Sometimes, what happens in the regular NFL season can provide a good pointer to what to expect when the play-offs begin. Then again, sometimes it is simply best to ignore everything.
Two weeks ago, the Denver Broncos thrashed the Indianapolis Colts 31-17, a scoreline which barely reflected their overall superiority. On Sunday, same teams, same venue, but a totally different outcome. The Colts exacted their revenge, prevailing 41-10, and it could have been even more.
The Indianapolis quarterback Peyton Manning, who had never won a play-off game in three previous attempts, was close to perfection, completing 22 of 26 passes for 377 yards and five touchdowns, two each for Marvin Harrison and Brandon Stokley and one for Reggie Wayne. The Broncos fell behind early, and never recovered.
In truth, they only had themselves to blame. One play at the end of the first quarter summed up Denver's ineptitude. With his side leading 7-3, Manning completed a pass at midfield to Harrison. He was surrounded by three Bronco defenders, but none of them touched him to conclude the play. Instead, all three argued among themselves as Harrison raced incredulously into the end zone.
After that, the visitors seemed to lose all hope. Manning fired an 87-yard touchdown to Stokley as Denver's defense stood and stared; the Broncos quarterback Jake Plummer was intercepted twice and lost a fumble, and even the normally reliable kicker Jason Elam had a field goal blocked.
It was all a far cry from the late 1990s, when Denver won two consecutive Super Bowls under the guidance of the legendary quarterback, John Elway. One of the few survivors from that era, Shannon Sharpe, looked on in disbelief.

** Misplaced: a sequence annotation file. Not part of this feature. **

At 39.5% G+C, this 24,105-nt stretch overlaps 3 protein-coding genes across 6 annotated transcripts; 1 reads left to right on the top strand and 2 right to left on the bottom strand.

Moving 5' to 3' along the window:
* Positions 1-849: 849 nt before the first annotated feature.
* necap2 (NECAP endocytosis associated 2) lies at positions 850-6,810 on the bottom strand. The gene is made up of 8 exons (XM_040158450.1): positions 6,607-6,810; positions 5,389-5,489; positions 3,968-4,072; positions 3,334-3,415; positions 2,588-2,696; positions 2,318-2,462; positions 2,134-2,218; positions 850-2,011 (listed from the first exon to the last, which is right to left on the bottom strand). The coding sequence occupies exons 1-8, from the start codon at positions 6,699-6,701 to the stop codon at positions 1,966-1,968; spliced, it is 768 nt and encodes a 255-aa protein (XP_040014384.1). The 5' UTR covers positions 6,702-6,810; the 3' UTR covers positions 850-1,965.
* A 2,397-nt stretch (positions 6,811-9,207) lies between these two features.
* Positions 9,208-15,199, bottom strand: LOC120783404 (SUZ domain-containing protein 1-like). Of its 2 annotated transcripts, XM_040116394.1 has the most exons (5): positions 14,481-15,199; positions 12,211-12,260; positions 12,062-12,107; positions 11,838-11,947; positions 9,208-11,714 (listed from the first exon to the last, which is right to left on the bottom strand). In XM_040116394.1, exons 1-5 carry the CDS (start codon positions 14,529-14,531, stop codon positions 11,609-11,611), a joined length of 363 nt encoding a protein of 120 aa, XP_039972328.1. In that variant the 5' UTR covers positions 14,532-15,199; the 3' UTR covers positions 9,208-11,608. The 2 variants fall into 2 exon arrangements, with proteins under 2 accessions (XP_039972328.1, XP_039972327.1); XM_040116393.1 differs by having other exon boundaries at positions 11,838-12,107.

"We did absolutely nothing today," said the Denver tight end. "I don't know if I ever, in 14 years of playing, felt the way I felt today." After a stellar career, Sharpe is now pondering retirement. The Colts are pondering their next challenge, a trip to Kansas City next weekend, just two victories away from a place in next month's Super Bowl.
The Green Bay Packers also remain on course following their thrilling 33-27 overtime victory over the Seattle Seahawks. The hero was Green Bay's dreadlocked defender Al Harris, who intercepted a pass from Seattle's Matt Hasselbeck, returning it 52 yards for the game-winning touchdown. In truth, this was harsh on Hasselbeck, who had matched his illustrious counterpart, Brett Favre.
It was a homecoming of sorts for Hasselbeck, who had been Favre's understudy for a number of years. He, along with the Seahawks head coach, Mike Holmgren, were returning to Wisconsin in the hope of springing a surprise, and when Shaun Alexander scored on a pair of short runs in the third quarter, they held a 20-13 lead.
However, Favre then went to work, engineering a pair of scoring drives himself to put his side back on top. Seattle responded again through Alexander, to tie the scores with 51 seconds remaining.
Seattle won the toss in overtime. But within minutes Favre set a new NFL record by throwing a scoring pass in his 14th consecutive play-off game, and only Dan Marino and Joe Montana have more post-season touchdowns than the Green Bay maestro. With a trip to Philadelphia next weekend, Favre is far from finished.Reuse content